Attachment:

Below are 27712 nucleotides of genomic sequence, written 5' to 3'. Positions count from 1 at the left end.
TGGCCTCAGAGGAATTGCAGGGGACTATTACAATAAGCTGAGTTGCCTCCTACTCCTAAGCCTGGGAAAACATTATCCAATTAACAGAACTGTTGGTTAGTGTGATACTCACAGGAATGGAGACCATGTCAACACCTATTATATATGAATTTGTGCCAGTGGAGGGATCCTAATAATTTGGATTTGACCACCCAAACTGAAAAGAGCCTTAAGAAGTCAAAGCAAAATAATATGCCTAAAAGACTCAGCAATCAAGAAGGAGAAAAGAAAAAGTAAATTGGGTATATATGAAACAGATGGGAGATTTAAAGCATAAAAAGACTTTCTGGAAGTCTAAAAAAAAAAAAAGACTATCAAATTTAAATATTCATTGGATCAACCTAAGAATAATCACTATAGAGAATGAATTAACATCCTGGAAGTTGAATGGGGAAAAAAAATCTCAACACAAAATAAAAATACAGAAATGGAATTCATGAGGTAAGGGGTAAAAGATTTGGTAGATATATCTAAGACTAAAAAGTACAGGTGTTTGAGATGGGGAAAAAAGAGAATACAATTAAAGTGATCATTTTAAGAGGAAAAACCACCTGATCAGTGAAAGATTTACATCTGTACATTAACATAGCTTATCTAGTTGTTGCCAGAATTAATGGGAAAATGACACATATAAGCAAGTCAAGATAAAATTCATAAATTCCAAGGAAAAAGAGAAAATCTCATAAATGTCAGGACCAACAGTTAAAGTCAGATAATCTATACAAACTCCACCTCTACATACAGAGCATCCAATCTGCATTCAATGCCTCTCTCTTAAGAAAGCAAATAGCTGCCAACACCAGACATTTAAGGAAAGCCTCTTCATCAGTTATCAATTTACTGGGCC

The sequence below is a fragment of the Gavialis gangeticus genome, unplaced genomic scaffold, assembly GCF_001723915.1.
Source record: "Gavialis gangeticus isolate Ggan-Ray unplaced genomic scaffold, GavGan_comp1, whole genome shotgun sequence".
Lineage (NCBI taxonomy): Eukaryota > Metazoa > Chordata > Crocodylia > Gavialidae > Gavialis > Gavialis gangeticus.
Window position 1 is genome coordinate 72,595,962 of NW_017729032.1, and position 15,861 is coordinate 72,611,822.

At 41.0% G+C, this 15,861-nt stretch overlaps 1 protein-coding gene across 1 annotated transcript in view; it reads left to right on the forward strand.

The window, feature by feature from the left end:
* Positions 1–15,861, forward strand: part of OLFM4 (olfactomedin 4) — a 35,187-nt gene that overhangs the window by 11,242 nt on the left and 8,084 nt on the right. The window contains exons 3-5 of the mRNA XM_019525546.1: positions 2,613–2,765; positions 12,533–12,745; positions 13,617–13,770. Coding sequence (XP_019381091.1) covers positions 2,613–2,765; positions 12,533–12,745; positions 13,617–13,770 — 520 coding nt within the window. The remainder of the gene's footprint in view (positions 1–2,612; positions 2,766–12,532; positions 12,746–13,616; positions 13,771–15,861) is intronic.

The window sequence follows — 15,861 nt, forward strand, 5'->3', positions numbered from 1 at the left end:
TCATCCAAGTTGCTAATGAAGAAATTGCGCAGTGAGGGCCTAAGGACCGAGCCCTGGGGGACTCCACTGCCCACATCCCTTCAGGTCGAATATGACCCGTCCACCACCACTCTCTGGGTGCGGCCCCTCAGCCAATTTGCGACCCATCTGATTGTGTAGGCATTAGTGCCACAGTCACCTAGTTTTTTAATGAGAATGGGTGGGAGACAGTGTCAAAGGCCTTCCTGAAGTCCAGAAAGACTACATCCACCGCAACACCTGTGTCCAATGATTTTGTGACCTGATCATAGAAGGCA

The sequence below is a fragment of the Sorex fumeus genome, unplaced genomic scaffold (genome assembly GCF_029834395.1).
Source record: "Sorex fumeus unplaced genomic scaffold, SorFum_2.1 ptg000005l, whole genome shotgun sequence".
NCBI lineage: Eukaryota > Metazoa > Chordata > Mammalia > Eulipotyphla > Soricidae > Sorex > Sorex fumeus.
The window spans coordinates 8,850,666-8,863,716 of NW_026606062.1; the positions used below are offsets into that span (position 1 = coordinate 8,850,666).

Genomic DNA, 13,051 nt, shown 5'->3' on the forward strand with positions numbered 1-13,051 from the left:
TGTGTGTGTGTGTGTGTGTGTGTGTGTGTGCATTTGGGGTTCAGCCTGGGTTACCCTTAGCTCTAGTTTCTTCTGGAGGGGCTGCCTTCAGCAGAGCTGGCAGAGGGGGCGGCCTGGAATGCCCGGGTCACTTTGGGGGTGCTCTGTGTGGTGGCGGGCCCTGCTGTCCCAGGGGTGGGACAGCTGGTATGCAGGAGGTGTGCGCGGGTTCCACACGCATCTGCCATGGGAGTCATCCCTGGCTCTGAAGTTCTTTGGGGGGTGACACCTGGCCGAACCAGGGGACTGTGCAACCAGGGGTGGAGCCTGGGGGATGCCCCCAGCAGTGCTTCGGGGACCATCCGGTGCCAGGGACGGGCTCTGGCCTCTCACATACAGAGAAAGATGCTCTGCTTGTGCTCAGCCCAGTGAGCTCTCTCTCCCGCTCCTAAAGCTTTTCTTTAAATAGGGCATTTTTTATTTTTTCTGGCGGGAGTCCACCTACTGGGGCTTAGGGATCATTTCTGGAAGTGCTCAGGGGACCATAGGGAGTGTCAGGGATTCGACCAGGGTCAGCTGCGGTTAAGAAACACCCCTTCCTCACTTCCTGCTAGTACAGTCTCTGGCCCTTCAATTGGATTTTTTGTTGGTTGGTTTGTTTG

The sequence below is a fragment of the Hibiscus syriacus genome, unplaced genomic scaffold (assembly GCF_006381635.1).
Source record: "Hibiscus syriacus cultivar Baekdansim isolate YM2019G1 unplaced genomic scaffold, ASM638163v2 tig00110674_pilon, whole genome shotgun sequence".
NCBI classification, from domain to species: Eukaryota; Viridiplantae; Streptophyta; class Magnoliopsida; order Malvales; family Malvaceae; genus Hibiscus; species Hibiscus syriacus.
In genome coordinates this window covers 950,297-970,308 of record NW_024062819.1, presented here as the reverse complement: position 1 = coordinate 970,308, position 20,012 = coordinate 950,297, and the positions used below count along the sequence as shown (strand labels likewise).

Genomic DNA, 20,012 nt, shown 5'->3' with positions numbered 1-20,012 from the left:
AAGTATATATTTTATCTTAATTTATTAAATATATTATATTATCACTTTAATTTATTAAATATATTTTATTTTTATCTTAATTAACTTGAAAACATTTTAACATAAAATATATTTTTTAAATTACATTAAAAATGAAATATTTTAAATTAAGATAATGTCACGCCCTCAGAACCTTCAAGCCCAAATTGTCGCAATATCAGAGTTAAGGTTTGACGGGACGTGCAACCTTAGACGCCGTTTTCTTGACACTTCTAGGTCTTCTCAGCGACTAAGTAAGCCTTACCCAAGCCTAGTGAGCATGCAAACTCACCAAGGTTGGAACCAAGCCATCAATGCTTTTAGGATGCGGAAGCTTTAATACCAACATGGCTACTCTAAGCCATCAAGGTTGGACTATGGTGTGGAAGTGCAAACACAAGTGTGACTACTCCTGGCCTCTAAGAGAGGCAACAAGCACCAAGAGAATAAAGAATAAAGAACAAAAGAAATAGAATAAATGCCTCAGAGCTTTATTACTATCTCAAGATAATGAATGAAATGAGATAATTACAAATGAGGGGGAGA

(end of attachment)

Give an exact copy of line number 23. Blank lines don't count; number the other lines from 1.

AAGTATATATTTTATCTTAATTTATTAAATATATTATATTATCACTTTAATTTATTAAATATATTTTATTTTTATCTTAATTAACTTGAAAACATTTTAACATAAAATATATTTTTTAAATTACATTAAAAATGAAATATTTTAAATTAAGATAATGTCACGCCCTCAGAACCTTCAAGCCCAAATTGTCGCAATATCAGAGTTAAGGTTTGACGGGACGTGCAACCTTAGACGCCGTTTTCTTGACACTTCTAGGTCTTCTCAGCGACTAAGTAAGCCTTACCCAAGCCTAGTGAGCATGCAAACTCACCAAGGTTGGAACCAAGCCATCAATGCTTTTAGGATGCGGAAGCTTTAATACCAACATGGCTACTCTAAGCCATCAAGGTTGGACTATGGTGTGGAAGTGCAAACACAAGTGTGACTACTCCTGGCCTCTAAGAGAGGCAACAAGCACCAAGAGAATAAAGAATAAAGAACAAAAGAAATAGAATAAATGCCTCAGAGCTTTATTACTATCTCAAGATAATGAATGAAATGAGATAATTACAAATGAGGGGGAGA